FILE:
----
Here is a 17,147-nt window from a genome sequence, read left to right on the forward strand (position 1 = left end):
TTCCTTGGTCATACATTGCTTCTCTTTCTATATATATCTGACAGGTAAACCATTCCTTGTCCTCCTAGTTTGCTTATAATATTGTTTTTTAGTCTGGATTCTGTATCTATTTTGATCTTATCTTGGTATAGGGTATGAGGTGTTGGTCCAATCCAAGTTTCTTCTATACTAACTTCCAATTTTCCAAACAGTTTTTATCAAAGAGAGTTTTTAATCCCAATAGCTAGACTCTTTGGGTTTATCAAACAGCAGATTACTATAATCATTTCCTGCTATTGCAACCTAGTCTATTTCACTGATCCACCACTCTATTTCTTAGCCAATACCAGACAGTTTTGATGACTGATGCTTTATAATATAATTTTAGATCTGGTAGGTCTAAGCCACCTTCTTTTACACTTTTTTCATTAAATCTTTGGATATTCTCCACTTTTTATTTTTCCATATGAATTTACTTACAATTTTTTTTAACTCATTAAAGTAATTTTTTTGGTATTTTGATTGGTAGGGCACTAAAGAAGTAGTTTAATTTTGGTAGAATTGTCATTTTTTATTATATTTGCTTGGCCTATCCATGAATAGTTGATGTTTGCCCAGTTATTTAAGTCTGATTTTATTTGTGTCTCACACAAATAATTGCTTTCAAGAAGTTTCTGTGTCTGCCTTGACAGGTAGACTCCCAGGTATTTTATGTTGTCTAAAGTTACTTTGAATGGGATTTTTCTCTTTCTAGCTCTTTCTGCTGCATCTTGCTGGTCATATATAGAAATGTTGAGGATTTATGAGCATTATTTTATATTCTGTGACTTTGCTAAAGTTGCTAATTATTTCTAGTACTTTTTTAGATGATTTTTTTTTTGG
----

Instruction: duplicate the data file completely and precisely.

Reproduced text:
Here is a 17,147-nt window from a genome sequence, read left to right on the forward strand (position 1 = left end):
TTCCTTGGTCATACATTGCTTCTCTTTCTATATATATCTGACAGGTAAACCATTCCTTGTCCTCCTAGTTTGCTTATAATATTGTTTTTTAGTCTGGATTCTGTATCTATTTTGATCTTATCTTGGTATAGGGTATGAGGTGTTGGTCCAATCCAAGTTTCTTCTATACTAACTTCCAATTTTCCAAACAGTTTTTATCAAAGAGAGTTTTTAATCCCAATAGCTAGACTCTTTGGGTTTATCAAACAGCAGATTACTATAATCATTTCCTGCTATTGCAACCTAGTCTATTTCACTGATCCACCACTCTATTTCTTAGCCAATACCAGACAGTTTTGATGACTGATGCTTTATAATATAATTTTAGATCTGGTAGGTCTAAGCCACCTTCTTTTACACTTTTTTCATTAAATCTTTGGATATTCTCCACTTTTTATTTTTCCATATGAATTTACTTACAATTTTTTTTAACTCATTAAAGTAATTTTTTTGGTATTTTGATTGGTAGGGCACTAAAGAAGTAGTTTAATTTTGGTAGAATTGTCATTTTTTATTATATTTGCTTGGCCTATCCATGAATAGTTGATGTTTGCCCAGTTATTTAAGTCTGATTTTATTTGTGTCTCACACAAATAATTGCTTTCAAGAAGTTTCTGTGTCTGCCTTGACAGGTAGACTCCCAGGTATTTTATGTTGTCTAAAGTTACTTTGAATGGGATTTTTCTCTTTCTAGCTCTTTCTGCTGCATCTTGCTGGTCATATATAGAAATGTTGAGGATTTATGAGCATTATTTTATATTCTGTGACTTTGCTAAAGTTGCTAATTATTTCTAGTACTTTTTTAGATGATTTTTTTTTTGG